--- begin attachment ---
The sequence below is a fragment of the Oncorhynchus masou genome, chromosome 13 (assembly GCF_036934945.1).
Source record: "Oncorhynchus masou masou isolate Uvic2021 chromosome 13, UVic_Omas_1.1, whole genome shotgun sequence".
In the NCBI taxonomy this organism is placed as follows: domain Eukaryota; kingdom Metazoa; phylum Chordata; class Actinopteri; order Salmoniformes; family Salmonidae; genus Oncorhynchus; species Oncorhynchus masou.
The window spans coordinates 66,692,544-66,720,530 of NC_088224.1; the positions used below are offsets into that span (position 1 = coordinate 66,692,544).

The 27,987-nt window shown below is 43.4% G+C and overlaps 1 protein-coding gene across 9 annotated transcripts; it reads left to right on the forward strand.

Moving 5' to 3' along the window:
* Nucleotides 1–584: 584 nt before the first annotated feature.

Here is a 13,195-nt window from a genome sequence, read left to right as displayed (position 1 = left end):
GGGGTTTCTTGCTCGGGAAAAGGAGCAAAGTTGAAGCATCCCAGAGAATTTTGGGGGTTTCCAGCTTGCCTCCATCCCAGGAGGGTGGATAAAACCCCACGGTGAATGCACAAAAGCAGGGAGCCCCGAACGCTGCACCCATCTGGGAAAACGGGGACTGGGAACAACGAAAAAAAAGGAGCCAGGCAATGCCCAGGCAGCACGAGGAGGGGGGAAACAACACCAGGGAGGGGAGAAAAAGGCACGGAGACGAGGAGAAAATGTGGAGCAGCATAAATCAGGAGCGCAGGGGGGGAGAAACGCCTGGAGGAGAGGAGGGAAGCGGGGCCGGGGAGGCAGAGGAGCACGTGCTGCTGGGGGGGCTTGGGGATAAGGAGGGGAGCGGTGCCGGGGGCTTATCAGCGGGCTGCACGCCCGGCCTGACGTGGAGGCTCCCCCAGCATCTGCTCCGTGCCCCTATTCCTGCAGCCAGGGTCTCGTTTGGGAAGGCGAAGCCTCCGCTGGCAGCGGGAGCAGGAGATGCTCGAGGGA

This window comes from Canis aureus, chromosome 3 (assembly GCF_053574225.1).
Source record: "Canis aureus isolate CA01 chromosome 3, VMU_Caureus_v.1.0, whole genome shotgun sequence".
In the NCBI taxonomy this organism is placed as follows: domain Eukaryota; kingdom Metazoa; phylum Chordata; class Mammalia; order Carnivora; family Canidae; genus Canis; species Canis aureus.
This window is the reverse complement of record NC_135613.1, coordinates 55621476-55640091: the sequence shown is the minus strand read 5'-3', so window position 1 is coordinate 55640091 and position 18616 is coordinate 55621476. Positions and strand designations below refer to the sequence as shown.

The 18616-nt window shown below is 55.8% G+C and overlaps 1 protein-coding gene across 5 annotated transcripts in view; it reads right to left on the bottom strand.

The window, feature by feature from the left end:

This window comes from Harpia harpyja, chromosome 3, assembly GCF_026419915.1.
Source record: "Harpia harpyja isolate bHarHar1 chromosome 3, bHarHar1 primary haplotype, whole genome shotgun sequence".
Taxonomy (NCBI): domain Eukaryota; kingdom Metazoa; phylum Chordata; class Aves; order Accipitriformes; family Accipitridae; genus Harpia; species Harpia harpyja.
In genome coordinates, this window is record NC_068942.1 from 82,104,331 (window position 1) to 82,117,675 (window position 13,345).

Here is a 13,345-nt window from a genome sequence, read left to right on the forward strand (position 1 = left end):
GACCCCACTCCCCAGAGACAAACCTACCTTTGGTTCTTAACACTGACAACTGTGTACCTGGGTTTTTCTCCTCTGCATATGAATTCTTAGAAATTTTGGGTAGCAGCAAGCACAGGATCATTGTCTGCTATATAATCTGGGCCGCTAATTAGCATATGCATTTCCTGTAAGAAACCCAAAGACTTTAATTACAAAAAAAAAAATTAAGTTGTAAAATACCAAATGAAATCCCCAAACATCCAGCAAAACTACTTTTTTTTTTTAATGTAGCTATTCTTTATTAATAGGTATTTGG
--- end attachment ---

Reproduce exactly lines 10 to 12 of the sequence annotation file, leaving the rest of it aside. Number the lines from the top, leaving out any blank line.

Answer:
This window comes from Canis aureus, chromosome 3 (assembly GCF_053574225.1).
Source record: "Canis aureus isolate CA01 chromosome 3, VMU_Caureus_v.1.0, whole genome shotgun sequence".
In the NCBI taxonomy this organism is placed as follows: domain Eukaryota; kingdom Metazoa; phylum Chordata; class Mammalia; order Carnivora; family Canidae; genus Canis; species Canis aureus.